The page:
Please note that I have no commercial interest in writing this page - as it happens I don't even have a job, let alone any business interests. Its purpose is simply to provide information by which the public may be protected against being ripped off and caused to suffer unnecessary and pointless expense. I was inspired to write it by the shock of discovering the Fuel Cat reference on the techstore.co.uk website - I had been about to buy something off them until I spotted that.
Back to Crap Stuff
Back to Pigeon's Nest
Be kind to pigeons
ASA General News Release
General: ASA Welcomes Office of Fair Trading action against advertiser - 24/10/2000
The Advertising Standards Authority (ASA) today welcomed the action taken by the Office of Fair Trading against Clockwork Orange Limited.
The OFT has obtained written assurances from the company that it will stop producing misleading advertisements for a product called Fuel Cat. It was referred to the OFT by the ASA in July for persistently flouting the British Codes of Advertising and Sales Promotion by making unsubstantiated claims for the product.
Clockwork Orange Ltd continued to claim that Fuel Cat enabled leaded petrol engines to run on unleaded petrol, despite warnings that their test evidence was flawed.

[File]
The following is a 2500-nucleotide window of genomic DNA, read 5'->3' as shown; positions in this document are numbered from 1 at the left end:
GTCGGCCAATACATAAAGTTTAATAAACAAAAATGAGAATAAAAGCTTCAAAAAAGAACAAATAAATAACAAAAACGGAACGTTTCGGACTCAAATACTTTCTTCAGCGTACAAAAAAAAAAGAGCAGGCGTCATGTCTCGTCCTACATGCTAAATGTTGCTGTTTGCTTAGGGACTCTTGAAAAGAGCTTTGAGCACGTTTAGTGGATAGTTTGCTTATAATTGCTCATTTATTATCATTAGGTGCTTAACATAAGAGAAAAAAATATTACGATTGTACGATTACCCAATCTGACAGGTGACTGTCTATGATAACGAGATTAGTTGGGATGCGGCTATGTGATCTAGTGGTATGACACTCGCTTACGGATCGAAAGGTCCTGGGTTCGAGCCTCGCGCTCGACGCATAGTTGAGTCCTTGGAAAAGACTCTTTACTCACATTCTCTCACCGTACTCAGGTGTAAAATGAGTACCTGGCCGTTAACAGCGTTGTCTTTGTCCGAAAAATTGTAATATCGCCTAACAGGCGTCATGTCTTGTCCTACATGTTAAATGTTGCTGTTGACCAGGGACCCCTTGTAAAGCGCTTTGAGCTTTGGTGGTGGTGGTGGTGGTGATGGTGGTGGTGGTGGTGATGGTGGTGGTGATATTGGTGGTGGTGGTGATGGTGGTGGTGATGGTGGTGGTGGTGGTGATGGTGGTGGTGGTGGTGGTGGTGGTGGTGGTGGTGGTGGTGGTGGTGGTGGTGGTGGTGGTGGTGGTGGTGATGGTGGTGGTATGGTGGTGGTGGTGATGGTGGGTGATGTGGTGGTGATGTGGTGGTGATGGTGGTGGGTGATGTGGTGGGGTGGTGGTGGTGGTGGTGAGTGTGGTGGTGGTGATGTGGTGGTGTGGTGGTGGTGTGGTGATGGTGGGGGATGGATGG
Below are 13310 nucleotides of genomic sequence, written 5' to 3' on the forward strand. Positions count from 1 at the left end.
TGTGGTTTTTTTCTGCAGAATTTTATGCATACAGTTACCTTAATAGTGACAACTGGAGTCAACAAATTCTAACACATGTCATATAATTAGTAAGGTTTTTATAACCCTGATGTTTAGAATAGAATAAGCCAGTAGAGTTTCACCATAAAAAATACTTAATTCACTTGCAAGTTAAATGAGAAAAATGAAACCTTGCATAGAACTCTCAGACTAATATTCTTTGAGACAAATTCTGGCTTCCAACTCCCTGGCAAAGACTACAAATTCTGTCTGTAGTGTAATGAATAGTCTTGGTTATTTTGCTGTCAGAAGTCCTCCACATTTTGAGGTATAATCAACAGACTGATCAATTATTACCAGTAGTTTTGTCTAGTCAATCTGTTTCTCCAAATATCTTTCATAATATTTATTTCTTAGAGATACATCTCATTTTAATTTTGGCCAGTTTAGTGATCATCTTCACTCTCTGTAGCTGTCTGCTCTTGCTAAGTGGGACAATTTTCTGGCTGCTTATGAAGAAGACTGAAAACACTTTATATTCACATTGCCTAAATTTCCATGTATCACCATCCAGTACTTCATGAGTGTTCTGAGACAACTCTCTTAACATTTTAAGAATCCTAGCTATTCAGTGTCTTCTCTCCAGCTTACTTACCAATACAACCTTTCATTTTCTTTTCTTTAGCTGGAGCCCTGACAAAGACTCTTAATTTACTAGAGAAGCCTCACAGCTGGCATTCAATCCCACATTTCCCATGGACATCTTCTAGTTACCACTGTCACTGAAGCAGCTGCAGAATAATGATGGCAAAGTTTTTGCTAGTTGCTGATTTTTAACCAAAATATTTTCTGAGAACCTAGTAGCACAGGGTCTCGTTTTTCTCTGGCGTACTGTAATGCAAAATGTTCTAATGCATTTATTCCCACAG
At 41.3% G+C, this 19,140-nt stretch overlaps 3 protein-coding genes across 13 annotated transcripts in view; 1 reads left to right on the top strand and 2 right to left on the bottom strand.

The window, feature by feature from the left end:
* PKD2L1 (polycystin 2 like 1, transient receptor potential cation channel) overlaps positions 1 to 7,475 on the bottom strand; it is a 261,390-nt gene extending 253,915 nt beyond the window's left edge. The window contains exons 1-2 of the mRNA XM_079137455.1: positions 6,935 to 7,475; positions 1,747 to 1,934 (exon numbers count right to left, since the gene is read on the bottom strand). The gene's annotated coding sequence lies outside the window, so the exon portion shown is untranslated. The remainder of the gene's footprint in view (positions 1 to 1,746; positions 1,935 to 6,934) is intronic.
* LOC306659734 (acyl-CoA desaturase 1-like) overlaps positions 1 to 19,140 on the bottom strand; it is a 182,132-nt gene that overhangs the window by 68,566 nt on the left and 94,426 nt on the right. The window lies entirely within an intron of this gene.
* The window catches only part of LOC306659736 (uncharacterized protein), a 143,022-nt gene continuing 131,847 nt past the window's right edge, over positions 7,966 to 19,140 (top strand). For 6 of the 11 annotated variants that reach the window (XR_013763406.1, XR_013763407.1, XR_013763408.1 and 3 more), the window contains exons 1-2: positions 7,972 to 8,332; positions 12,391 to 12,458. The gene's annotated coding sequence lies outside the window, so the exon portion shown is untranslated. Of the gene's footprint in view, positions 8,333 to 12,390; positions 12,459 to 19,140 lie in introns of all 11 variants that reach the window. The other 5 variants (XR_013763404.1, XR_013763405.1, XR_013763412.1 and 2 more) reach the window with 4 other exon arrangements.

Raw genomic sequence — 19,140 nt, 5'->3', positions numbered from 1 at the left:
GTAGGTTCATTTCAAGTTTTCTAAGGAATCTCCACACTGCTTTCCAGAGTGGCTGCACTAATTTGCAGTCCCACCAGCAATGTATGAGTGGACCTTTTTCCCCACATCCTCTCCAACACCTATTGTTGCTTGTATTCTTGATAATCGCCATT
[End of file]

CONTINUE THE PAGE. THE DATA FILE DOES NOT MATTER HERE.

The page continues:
The ASA had upheld complaints against the company for claims made in advertisements placed in specialist car magazines, marketing literature at car exhibitions and on its web site.
ASA Director General, Christopher Graham, said: "Today's action by the Director General of Fair Trading shows that advertising self regulation is supported by an effective legal framework.
"Advertisers should note that the ASA and the system of non-broadcast advertising self regulation can bite as well as bark."
For further information contact Gary Ward on 020 7291 3065
1. The Advertising Standards Authority promotes the highest standards in all non-broadcast advertisements in the UK. It does so in the public interest and in co-operation with industry by ensuring that those who commission, prepare, place and publish advertisements observe the British Codes of Advertising and Sales Promotion. The Codes provide that all advertisements and promotions should be legal, decent, honest and truthful and should be prepared with a sense of responsibility to consumers and society. The ASA acts independently both of the Government and the advertising industry.
2. The ASA has a range of sanctions against advertisers that do not comply with the Codes. These include adverse publicity; asking trade bodies, through the Committee of Adveretising Practice, to refuse further advertising space and/or removal of trade incentives. In the rare case of a persistent or deliberately misleading adertisement under the Control of Misleading Advertisements Regulations 1988 (Amended 2000).
This was originally taken from the ASA website, but that link now 404s; I found it on this Saabscene post. Also on archive.org or local copy.